Search Results: collective (481)

It follows an infamous raid..

Here’s your daily round-up of pot-news, excerpted from the newsletter WeedWeek. Download WeedWeek’s free 2016 election guide here.

Santa Ana, Calif. paid $100,000 to a the dispensary raided by police in 2015, and agreed to drop misdemeanor charges against employees, in exchange for them agreeing not to sue. Three officers face charges after surveillance footage recorded them mocking an amputee and playing darts during the raid. They argued that they shouldn’t be charged since they believed they had disabled all of the dispensary’s video cameras.

This year has not been a good one for the NYPD. The department has found itself in an uphill PR battle for pretty much all of 2014, starting as far back as December 2013 with then-Mayor-elect Bill de Blasio’s announcement that Bill Bratton, considered to be the architect of the NYPD’s much-reviled “broken windows” policing policy, would be returning to the force as its commissioner. There was the death of Eric Garner, who was killed when Police Officer Daniel Pantaleo used an apparent chokehold while trying to arrest him for selling illegal cigarettes on Staten Island. There was the shooting death of Akai Gurley at the hands of a rookie police officer. And then there was the Garner grand jury decision and the subsequent protests. Not to put too fine a point on it, but the NYPD will probably be happier than anyone to see the ball drop on New Year’s Eve.

“People in the state of California unfortunately have to be aware of the inherent risk that the feds may come in and shut you down.” – Nathan Shaman, CA-based Attorney


Earlier this year, 25-year old Zack Curcie was at work as a gardener on a 10-acre parcel of land being used to cultivate medical marijuana in the foothills of southern California.
Though the grow site was legal under California state law, and the people behind it went to great lengths to follow the state’s 18-year old pot laws as best they could, on September 24th Curcie, an Iraq War vet, found out what it is like to be on the other side of a military-style raid as aggressive San Diego-based Narcotics Task Force (NTF) agents stormed the property with weapons raised.


The Long, Strange Saga of Kent Easter has ended. Sunbeams breaking through clouds, birds singing again and our collective sigh of relief being accompanied by a pleasing endorphin rush can mean only one thing, Orange County: Kent Wycliffe Easter is officially jail-bound.
The Hon. Judge Thomas Goethals made it official this morning, sentencing the Irvine dad to six months in jail–minus 76 days already served–for joining his fellow attorney wife in trying to frame an elementary school volunteer for drug possession because they thought she’d insulted their then-6-year-old son. She hadn’t.

FlickrCommons


Law enforcement officers in the northern California town of Sebastopol, in Sonoma County, responded to a call from local firefighters who reported coming across a large marijuana growing operation while attempting to extinguish a fire raging in the same building.
Guns, ammo, indoor and outdoor marijuana plants growing; all of these are pretty standard discoveries in a bust like this, usually along with some cash and other valuables. In this case, a record amount of each was seized in what local cops are saying may be the largest financial grab in the county’s history.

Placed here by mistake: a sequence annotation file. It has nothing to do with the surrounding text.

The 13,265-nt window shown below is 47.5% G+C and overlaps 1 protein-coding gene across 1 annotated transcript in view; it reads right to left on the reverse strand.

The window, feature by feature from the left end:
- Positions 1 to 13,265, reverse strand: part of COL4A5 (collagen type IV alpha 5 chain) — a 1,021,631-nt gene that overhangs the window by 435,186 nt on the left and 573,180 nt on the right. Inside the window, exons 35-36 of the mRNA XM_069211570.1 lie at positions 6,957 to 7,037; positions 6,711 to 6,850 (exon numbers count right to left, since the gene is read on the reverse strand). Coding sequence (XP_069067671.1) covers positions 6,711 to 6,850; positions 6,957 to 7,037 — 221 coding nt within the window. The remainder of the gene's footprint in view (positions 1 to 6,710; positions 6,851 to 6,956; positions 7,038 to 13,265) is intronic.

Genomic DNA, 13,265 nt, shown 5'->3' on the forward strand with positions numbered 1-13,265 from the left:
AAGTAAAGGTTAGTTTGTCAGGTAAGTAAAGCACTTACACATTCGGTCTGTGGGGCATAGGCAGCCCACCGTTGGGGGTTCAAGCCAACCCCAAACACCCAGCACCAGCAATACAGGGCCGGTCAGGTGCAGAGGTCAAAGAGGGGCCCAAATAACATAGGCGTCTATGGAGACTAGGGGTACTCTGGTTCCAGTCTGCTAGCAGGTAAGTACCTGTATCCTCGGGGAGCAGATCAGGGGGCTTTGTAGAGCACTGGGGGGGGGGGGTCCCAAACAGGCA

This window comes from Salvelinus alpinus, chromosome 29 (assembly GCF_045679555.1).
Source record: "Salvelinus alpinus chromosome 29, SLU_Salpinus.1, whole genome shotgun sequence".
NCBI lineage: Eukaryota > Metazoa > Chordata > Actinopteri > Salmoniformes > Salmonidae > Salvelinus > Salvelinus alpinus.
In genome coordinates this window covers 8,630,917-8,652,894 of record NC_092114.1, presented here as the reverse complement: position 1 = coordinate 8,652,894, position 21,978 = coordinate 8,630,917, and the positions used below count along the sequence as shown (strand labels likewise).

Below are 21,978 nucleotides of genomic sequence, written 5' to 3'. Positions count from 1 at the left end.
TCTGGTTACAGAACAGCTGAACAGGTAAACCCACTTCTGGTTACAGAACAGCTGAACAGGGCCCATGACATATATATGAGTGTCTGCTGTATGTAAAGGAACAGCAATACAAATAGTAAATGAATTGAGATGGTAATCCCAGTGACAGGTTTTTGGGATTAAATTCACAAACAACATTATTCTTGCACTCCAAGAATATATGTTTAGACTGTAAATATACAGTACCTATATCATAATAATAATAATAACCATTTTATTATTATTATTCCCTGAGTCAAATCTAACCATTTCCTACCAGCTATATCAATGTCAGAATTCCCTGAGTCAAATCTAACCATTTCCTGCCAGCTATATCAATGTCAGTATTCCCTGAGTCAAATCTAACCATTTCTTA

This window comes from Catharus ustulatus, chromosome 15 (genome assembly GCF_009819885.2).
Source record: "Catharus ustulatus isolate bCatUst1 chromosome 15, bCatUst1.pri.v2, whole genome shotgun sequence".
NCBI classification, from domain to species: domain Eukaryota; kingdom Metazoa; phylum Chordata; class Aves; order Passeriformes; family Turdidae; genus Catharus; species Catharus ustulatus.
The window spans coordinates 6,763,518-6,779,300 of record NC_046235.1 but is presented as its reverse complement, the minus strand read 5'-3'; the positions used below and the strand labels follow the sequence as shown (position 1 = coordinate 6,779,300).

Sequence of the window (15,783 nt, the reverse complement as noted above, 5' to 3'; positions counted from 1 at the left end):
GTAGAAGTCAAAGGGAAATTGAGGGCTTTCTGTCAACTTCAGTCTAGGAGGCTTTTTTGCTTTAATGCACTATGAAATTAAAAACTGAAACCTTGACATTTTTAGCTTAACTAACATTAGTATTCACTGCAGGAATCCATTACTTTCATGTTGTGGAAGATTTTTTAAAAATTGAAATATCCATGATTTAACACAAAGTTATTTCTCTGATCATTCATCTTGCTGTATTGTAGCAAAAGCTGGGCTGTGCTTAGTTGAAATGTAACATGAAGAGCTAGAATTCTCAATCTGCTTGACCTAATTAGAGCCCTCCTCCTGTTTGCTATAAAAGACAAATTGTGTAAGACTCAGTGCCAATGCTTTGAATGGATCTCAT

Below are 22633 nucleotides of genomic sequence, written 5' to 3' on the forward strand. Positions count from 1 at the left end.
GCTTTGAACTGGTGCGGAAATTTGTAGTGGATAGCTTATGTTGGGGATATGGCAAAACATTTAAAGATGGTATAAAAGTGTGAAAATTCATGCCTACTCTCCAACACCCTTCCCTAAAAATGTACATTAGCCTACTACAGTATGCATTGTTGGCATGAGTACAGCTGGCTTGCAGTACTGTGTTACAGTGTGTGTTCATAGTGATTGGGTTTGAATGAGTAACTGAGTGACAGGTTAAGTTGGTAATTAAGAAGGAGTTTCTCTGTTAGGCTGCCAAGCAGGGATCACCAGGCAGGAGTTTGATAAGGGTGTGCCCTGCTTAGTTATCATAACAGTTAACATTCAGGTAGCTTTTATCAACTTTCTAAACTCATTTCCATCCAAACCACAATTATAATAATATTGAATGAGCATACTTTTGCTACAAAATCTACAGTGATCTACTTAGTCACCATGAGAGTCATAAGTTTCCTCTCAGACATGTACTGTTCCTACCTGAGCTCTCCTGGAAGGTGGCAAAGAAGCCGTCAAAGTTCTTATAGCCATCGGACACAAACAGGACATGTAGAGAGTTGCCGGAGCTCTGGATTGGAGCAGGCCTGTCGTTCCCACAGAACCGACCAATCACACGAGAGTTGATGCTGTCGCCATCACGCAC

via Styles P on Instagram
SP with a Beerglass oil rig in Los Angeles

Styles P, Sheek Louch, and Jadakiss from The LOX used to blaze blunts with Biggie Smalls while busy writing hits like “It’s All ABout The Benjamins” for Puff Daddy at Bad Boy Records.

Later, the Notorious got killed, and The LOX broke free from their contract via popular uprising by their fans. They joined DMX and the Ruff Ryders, and later went independent by starting D-Block Records.

Today the crew is still together, tougher than ever, and constantly writing, recording, and touring. And Styles P is still an avid proponent of the pot head lifestyle, and marijuana legalization. Here’s what he had to say about vegan edibles, “white people music,” and Sour vs Haze.

Toke of the Town 2014.


According to sources within the NFL Players Union, the NFL is discussing the possibility of lowering the threshold for a positive THC test to 150 nanograms of metabolites per one milliliter of blood.
If approved, that would mean that players could use cannabis pretty much up until the day before a game and still be able to pass the tests – essentially loosening the league’s anti-pot stance.


The Eastside marijuana farmers market that made huge headlines when it opened for the Fourth of July weekend has been ordered by a judge to stop operating.
The preliminary injunction follows an initial temporary restraining order granted after the L.A. City Attorney’s office took organizers to court and argued that the law doesn’t allow dispensary operators to open their doors to suppliers who could then sell directly to patients, which is apparently what happened at the California Heritage Market.


The California Court of Appeal appears to have just handed a major victory to medical marijuana dispensaries that follow state law. Until now, dispensary operators targeted by police have faced the prospect of trying to defend themselves in court without being allowed to argue a so-called affirmative defense citing protection under California’s medical marijuana law.
Now, thanks an appeals court ruling that involves a Newport Beach marijuana collective operator convicted of possessing pot with the intent to sell, prosecutors might have a much harder time winning convictions in cases where collectives have followed state law.

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